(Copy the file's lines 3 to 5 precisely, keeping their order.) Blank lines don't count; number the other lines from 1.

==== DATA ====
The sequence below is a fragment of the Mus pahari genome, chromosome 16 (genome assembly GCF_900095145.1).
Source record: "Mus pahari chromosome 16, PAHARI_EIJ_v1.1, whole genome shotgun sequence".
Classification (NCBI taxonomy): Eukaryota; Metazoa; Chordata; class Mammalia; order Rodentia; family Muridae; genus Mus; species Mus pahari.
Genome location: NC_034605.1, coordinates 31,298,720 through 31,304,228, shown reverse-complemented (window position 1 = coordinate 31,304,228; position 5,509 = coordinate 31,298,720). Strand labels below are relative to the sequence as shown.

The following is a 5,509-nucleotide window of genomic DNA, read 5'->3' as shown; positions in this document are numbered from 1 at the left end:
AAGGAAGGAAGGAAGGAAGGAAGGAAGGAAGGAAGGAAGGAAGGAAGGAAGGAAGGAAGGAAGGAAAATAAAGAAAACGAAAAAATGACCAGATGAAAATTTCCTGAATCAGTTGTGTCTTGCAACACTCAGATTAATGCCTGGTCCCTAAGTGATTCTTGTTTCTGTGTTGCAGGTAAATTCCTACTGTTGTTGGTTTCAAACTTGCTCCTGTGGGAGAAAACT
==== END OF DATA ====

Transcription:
Classification (NCBI taxonomy): Eukaryota; Metazoa; Chordata; class Mammalia; order Rodentia; family Muridae; genus Mus; species Mus pahari.
Genome location: NC_034605.1, coordinates 31,298,720 through 31,304,228, shown reverse-complemented (window position 1 = coordinate 31,304,228; position 5,509 = coordinate 31,298,720). Strand labels below are relative to the sequence as shown.

The following is a 5,509-nucleotide window of genomic DNA, read 5'->3' as shown; positions in this document are numbered from 1 at the left end: